After four years, writer has column down to a science

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Robert Starr, a Life&Arts writer since fall 2011, has been writing the Science Scene column since spring 2012.
Photo Credit: Lauren Ussery | Daily Texan Staff

Editor’s note: A 30 column is a chance for departing senior staffers to say farewell and reflect on their time spent in The Daily Texan’s basement office. The term comes from the old typesetting mark (–30–) to denote the end of a line.

I walked into The Daily Texan basement in fall 2011 with the intention of writing a weekly science column. That column became Science Scene, and I couldn’t be more proud of it.

Throughout the process, I’ve worked with two amazing co-writers — Paepin Goff and Ellen Airhart — who, in addition to directly contributing to Science Scene, have provided uncredited research, feedback and inspiration for articles with my name on them.

I’ve also had unbelievable editors who supported me even when I pitched ridiculous ideas. 

Kelsey McKinney didn’t flinch when I turned in a pro-marijuana Science Scene. She was also the one who encouraged me to write a piece on how to avoid hangovers.

Hannah Smothers didn’t alter a single word of my headline “Decision to circumcise is far from clear cut,” nor did she bat an eye when I sent her a Science Scene describing an experiment where researchers had subjects watch a pornographic film and reach into a container full of used condoms.

And nobody made me work harder than Kat Sampson, the current Life&Arts editor, who has zero tolerance for lazy writing. She kept me in the basement every week demanding rewrites until whatever complex topic I addressed was clear enough for all of our readers to understand.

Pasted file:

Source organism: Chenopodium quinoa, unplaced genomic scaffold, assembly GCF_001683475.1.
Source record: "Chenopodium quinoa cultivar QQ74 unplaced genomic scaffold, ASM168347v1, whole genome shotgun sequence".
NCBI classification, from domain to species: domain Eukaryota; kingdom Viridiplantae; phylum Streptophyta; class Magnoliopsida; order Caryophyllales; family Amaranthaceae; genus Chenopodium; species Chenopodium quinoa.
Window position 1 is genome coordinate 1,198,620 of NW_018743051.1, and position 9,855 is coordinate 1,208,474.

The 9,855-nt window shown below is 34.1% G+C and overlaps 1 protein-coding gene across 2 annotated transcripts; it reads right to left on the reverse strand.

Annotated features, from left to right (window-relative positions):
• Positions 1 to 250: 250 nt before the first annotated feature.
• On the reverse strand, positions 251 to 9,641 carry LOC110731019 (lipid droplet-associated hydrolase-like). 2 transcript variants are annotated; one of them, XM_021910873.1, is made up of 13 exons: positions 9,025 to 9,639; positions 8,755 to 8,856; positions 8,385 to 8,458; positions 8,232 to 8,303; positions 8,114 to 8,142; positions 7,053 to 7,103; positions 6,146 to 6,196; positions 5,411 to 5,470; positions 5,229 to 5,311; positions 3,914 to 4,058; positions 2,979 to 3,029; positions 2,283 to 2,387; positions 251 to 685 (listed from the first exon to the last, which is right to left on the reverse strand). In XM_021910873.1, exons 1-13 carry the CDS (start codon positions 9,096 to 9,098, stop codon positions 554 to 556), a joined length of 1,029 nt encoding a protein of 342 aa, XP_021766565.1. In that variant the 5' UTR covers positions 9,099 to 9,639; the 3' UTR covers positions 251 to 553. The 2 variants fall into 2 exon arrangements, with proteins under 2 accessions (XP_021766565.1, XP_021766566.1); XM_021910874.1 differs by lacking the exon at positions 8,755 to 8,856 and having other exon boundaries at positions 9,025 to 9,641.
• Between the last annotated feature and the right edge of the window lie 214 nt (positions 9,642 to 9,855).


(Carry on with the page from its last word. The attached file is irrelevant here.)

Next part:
I’ve had many arguments with Kat — which have provided endless entertainment for the rest of The Daily Texan staff — but she’s also one of my favorite people on the planet and makes me laugh harder than anybody else I’ve ever known.

This is just a small fraction of the people that helped shape Science Scene into the column that I’m proud to have written. Part of me wants to continue, but, at some point, you need to let your baby grow up and walk on its own. 

After four years at the Texan, it’s time to completely turn my baby over to Ellen, who has a great eye for finding interesting stories and an imagination that I envy. Her Science Scene articles this semester — covering running injuries, listeria in ice cream and the not-so-albino squirrel, among other topics — give me confidence that the column is in very good hands.

I’m really going to miss recording the Science Scene videos with her.

I’ll still be around campus continuing to work toward my Ph.D. in physics, but I don’t know what the future holds for me after that. I do have a few hopes, though. One of them is to visit UT-Austin some day many years from now, pick up a copy of The Daily Texan and see that Science Scene is still going strong.

A man can dream, can’t he?

–30–